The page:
”Jesus is risen, and you can see nationalistic claims on your allegiance for what they are!”
”Jesus is risen, and I can see nationalistic claims on my allegiance for what they are indeed! Alleluia!”
”Jesus is risen, and you can rise up to raze down systems that create inequity and harm!”
”Jesus is risen, and you can rise up to raze down systems that create inequity and harm indeed! Alleluia!”
”Jesus is risen, and you are freed to find the courage to call out hate and bigotry when you see it!”
”Jesus is risen, and I am freed to find the courage to call out hate and bigotry when I see it indeed! Alleluia!”
”Jesus is risen, and his resurrection instead of your sin, guilt, and shame—or that of others’ who impose theirs on you—define you!”
”Jesus is risen, and his resurrection instead of my sin, guilt, and shame—or that of other’s who impose theirs on me—defines me indeed! Alleluia!”
”Jesus is risen, and you are freed to be who you are called to be.”
”Jesus is risen, and I am freed to be who I am called to be indeed! Alleluia!”
See, here’s the pesky and the funky thing going on here: with this Easter Call-and-Response, we are, at the same time, proclaiming, confessing, repenting, and rejoicing.
We are proclaiming that Jesus is risen.
We are confessing that we have a knack for trusting death more than this news of life.
We are repenting of the ways that we allow death to trick us, tempt us, taunt us.
We are rejoicing that we are now freed to be in radical communion with God, with others, with the world…and, frankly, in a world when we are pulled to be any number of things who we are not, with ourselves.
That’s a lot of wallop for a handful of words, a couple of exclamation points, and a little Sunday a.m. dialogue that shapes not just worship but the worshippers.
It’s a pesky deal, this thing of throwing one’s lot to the Risen One.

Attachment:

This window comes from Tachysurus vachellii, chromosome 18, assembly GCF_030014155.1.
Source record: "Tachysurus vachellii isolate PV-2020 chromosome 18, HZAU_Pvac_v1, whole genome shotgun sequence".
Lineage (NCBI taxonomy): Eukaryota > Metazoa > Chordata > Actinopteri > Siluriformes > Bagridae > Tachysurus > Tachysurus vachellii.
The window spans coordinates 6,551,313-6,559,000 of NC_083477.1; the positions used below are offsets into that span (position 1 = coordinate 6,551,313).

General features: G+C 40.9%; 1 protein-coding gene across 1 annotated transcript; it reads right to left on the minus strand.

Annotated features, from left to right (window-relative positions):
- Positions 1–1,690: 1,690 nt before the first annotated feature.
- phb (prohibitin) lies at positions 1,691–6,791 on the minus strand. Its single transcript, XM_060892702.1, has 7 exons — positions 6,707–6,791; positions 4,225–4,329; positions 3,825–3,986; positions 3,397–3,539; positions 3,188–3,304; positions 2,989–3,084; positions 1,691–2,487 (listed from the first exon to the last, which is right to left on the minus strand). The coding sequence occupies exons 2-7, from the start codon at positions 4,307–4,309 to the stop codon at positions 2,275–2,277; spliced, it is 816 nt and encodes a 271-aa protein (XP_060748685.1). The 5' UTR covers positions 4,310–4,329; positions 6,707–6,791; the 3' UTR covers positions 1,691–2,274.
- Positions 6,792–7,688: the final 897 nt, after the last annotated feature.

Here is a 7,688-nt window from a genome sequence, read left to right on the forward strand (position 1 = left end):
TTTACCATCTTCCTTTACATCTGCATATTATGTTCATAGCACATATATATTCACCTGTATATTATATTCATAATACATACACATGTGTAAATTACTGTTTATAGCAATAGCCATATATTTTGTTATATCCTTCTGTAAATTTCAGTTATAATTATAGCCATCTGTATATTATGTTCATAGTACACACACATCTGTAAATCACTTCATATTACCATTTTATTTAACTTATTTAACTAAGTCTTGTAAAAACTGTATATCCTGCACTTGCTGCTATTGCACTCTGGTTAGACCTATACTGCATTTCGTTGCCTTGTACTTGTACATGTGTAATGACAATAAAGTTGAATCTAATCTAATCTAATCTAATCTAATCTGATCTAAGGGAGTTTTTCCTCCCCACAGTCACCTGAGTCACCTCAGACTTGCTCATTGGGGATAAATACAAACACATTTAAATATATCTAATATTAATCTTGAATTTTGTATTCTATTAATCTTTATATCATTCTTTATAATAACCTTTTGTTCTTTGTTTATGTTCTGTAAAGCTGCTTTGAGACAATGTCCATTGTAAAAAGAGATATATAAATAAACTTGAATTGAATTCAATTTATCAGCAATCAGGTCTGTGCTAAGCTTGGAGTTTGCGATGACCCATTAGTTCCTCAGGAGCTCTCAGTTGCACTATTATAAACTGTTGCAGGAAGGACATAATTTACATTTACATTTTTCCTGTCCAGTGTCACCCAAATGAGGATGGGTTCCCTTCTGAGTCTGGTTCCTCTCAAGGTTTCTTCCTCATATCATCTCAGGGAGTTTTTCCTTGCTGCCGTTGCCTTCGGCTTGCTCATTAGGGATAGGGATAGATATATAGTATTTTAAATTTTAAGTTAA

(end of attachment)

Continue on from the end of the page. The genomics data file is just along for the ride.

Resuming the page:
But worth an Alleluia! anyway.
(And it is never ever nice to sneak up on a Buckeye to say “O-H! and then walk away, or worse follow it up with a rowdy “Hail! Hail! to Michigan indeed! Alleluia!” My theology tells me that such a thing will be forgiven, but my OSU friends and family will “I-O” that one down followed with an obnoxiously loud INDEED plus a Carmen Ohio chaser.)
You can now pre-order Anna’s upcoming book published by Fortress Press! I Can Do No Other: The Church’s New Here We Stand Moment is available here, and is slated to come out on October 1, 2019.
”This book is born out of the conviction that at least two gods are currently competing for our collective trust: nationalism (and its many sub-manifestations) and quietism. Both make a case for and a claim on our allegiance, each by way of different motivations of self and institutional protection. Madsen looks at today’s modern context and asks: Where will the church stand in a day that is marked by globalization, polarization, racism, bigotry, and debates about justice for humanity and for the earth itself? While the Reformation church was built on the foundation of justification by grace, Madsen calls people of faith to a new reformation that will focus on standing for justice in the world. Madsen delves into who Jesus was, and how our claim that he died and was raised establishes our faith and impacts the way we live it out. She pays attention to Luther’s theology and juxtaposes it with our present context. She explores recent examples of Nazi resistance, liberation theology, black and womanist theology, and feminist theology, each of which come at social justice in their unique ways, with a common conviction that justice work is central to the Christian life. She speaks of how our faith grounding and our faith history weave together and entwine themselves into our present moment, offering both warnings and encouragement. And last, a case is made that justice, anchored in justification, is our new Reformation moment, one not inconsistent with Luther’s theology, but weighted differently to address the different weighty concerns of our day. A study guide is included to encourage group conversation and action.”